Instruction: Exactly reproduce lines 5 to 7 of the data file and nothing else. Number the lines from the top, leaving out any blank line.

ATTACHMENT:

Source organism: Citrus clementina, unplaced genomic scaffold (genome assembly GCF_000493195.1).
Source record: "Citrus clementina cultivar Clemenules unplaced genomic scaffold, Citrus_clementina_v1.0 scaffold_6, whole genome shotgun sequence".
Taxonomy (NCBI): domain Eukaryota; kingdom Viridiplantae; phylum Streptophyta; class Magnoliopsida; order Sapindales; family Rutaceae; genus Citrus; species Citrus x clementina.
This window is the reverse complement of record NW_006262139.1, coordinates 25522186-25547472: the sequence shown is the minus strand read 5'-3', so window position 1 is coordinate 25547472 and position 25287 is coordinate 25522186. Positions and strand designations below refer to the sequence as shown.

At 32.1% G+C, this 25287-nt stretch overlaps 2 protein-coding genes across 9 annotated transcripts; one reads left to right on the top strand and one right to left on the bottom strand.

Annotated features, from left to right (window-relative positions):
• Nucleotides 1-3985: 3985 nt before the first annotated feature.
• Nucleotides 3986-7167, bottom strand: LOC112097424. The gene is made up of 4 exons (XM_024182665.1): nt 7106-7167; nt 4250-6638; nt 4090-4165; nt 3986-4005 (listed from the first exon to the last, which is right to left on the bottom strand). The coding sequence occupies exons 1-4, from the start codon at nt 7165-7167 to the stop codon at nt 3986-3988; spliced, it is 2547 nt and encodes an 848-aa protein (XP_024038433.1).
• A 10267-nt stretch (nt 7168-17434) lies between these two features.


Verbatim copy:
At 32.1% G+C, this 25287-nt stretch overlaps 2 protein-coding genes across 9 annotated transcripts; one reads left to right on the top strand and one right to left on the bottom strand.

Annotated features, from left to right (window-relative positions):
• Nucleotides 1-3985: 3985 nt before the first annotated feature.